The New Student's Reference Work/Montessori System

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Montessori System. A system of education originated by Dr. Maria Montessori, of Rome; “the only example,” says Professor Holmes, of Harvard, “of an educational system worked out and inaugurated by the feminine mind.”

Within five years after a few Montessori schools were established in Rome—under quite unfavorable conditions—they were being talked about in every school system on the globe, and Dr. Montessori took rank with Froebel as the author of a profound and practical contribution to the greatest of the sciences.

By use of this system feeble minded children passed the public school examinations in Rome with higher credits than normal children outside the Montessori schools. Under the Montessori system normal children learn to read and write—for example—in six weeks, and—a matter of far wider importance—this progress is accompanied by the rapid yet wholesome development of the faculties and of the powers of resource, initiative, self control and concentration.

Who is Dr. Montessori? To what extent is her system adapted or adaptable to the needs and conditions of English speaking countries?

This article is intended to answer these questions, and to give details with regard to the Montessori apparatus that will enable mothers and teachers to employ the system to the best advantage.


In an extremely valuable analysis of the Montessori method, in his introduction to Dr. Montessori's work “The Montessori Method” (listed below in the bibliography of the subject), Professor Henry W. Holmes of Harvard says of the method, that “it leads to rapid, easy and substantial mastery of the elements of reading, writing and arithmetic.” He thinks it highly probable, however, that the system ultimately adopted in the American schools will combine elements of the Montessori and Kindergarten methods, and advises that several combinations be tried out. He points out that while the Kindergarten does not teach children to read and write, it does teach them to deal with number, and thinks it may be fairly questioned whether it does not do more fundamental work in this field than the Montessori system.

On the subject of teaching writing he says:

“There has been a fairly general conviction that writing is not especially important before the age of 8 or 9. In view of Dr. Montessori's teaching children of 4 or 5 to write with ease and skill, must we not revise our estimate of the value of writing and our procedure in teaching it?”

But, in his opinion, writing and reading for young children should not be unduly emphasized. He says:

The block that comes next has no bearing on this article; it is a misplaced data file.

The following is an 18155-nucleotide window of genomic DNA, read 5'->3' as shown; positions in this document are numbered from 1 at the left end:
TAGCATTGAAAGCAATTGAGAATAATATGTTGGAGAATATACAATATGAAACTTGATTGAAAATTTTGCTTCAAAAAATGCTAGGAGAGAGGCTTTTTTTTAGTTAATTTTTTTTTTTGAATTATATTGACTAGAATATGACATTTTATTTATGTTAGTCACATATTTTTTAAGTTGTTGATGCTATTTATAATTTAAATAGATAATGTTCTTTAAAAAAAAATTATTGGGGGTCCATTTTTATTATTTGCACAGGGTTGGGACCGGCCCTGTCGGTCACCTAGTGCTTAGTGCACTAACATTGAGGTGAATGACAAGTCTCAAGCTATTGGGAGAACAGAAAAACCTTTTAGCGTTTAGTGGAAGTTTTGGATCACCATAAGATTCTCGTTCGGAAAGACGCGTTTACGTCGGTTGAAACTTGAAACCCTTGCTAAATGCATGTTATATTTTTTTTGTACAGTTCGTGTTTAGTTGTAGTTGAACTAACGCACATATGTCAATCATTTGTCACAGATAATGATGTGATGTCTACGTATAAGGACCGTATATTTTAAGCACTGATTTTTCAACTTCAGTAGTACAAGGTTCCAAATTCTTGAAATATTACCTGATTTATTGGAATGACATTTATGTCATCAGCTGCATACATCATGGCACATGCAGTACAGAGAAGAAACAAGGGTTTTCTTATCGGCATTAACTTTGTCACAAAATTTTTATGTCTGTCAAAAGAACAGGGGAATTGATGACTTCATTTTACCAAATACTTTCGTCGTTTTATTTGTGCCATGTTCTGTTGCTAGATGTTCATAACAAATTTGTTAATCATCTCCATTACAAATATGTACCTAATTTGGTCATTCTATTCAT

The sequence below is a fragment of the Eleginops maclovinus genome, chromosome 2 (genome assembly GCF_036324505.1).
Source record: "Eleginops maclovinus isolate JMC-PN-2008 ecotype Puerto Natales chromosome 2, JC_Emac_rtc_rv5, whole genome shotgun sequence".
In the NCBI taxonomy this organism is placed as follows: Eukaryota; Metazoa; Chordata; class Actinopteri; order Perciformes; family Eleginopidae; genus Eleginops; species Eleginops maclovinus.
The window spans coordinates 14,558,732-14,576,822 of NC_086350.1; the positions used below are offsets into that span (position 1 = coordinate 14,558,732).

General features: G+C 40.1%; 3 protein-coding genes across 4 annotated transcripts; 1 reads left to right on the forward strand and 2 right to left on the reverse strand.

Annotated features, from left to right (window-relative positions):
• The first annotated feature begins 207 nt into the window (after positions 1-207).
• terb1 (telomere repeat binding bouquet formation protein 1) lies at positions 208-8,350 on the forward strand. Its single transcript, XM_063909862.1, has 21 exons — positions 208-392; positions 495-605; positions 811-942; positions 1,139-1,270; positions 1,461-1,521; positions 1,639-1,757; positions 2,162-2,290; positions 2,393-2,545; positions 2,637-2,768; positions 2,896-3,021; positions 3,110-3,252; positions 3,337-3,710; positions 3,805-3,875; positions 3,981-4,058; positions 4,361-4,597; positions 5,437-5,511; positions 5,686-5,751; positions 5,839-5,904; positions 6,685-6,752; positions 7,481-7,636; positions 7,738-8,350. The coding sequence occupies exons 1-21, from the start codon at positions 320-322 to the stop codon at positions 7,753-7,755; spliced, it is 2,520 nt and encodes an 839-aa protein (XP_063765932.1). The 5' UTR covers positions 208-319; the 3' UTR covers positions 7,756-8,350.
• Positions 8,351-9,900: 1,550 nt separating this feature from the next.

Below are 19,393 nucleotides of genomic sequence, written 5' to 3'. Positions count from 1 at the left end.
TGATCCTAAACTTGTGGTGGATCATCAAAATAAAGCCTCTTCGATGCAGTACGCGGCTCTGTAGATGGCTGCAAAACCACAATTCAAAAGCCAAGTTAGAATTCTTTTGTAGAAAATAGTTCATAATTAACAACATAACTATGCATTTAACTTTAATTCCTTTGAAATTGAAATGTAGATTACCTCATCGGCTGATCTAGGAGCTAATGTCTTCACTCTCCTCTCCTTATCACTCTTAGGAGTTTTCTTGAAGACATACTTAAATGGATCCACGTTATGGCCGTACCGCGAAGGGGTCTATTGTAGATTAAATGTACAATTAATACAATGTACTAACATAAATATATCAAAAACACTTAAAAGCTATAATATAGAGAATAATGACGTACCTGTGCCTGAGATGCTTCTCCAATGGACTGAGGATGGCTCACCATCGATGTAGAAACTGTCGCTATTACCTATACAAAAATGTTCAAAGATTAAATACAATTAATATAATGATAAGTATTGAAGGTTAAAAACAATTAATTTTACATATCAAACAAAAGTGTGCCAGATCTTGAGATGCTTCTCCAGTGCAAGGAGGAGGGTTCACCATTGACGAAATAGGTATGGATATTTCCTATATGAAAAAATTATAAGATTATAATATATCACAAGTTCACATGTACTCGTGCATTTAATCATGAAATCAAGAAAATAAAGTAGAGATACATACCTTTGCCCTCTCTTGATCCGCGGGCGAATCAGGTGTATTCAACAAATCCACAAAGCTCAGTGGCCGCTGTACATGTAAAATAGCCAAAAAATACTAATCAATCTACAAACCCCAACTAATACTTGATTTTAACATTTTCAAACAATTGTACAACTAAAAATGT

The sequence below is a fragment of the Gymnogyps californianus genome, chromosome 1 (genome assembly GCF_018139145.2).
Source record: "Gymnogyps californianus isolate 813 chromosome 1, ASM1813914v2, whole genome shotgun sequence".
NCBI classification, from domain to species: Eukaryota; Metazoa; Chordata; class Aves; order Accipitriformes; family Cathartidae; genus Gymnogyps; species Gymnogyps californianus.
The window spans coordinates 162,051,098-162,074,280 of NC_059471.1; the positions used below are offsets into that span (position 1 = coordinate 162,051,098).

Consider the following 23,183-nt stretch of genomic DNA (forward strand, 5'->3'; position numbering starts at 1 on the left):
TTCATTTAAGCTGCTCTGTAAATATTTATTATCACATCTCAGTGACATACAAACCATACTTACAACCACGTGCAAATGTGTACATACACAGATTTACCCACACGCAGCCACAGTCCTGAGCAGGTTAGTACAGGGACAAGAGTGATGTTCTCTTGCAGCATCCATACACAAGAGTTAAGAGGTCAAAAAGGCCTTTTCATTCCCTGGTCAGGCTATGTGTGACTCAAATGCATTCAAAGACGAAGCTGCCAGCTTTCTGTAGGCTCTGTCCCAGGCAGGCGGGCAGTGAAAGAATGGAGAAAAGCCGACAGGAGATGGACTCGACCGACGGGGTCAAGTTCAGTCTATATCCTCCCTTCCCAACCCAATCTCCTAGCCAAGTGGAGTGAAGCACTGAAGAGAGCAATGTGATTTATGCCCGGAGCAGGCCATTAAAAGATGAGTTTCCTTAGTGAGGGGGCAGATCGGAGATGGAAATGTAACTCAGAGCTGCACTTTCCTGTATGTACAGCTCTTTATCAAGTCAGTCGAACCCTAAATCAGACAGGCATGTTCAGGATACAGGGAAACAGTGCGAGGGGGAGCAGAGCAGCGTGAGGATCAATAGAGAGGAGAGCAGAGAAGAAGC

“Let us remember, as Dr. Montessori does, that reading and writing should form but a subordinate part of the experience of the child, and should minister in general to his other needs. With the best of methods, the value of reading and writing before six, is questionable.”

“Of the technical advantages of the Montessori scheme for writing, there can be little doubt. . . . . The exercises have the very important characteristic of involving a thorough sensory analysis of the material to be mastered. Mauman has taught us the great value in all memory work, of complete impression through prolonged and intensive analytical study.”

But we must not expect as rapid advancement in writing and reading English as Dr. Montessori has achieved in teaching Italian:

“In Italian, the letters once learned, it is a simple matter to combine them into words, Italian spelling is so phonetic, but it is the unphonetic character of English spelling which has largely influenced us to give up the alphabet method of teaching children to read. We have found it more effective to teach whole sentences or rhymes by sight and then analyze the words thus acquired into their phonetic elements. The mastery of the alphabet by the Montessori Method will be of great assistance in teaching children to write, but of only incidental assistance in teaching them to read and spell.”

NSRW Montessori System - Form Reduced to Line.jpg

© House of Childhood Inc.

Form Reduced to Line

“The child passes step by step from solid objects to a mere drawing representing the figure.”


The Montessori Method, by Dr. Maria Montessori, is a valuable text for constant study. Pedagogical Anthropology, by Dr. Montessori, is highly technical and is for educators, teachers and other students of education. The Montessori Mother, by Dorothy Canfield Fisher, is a popular exposition of the method with good description of a Children's House in Rome. The Montessori Manual, by the same author, is a book written to help mothers to use the Montessori apparatus in their own homes. One of the ablest, most practical and most readable books, both for mothers and teachers is The Montessori Principles and Practice by E. P. Culverwell, Dublin Professor of Education, University of Dublin. See also McClure's Magazine, May, 1911; Dec., 1911; Jan., 1912; June, 1912. South Dakota Educator, April, 1912; Kindergarten Primary Magazine, June, 1912; American Primary Teacher, April and June, 1912; Northwest Journal of Education, April, 1912; Elementary School Teacher, Feb., 1912; Primary Education, June, 1912; Journal of Education, April 11, and July 4, 1912.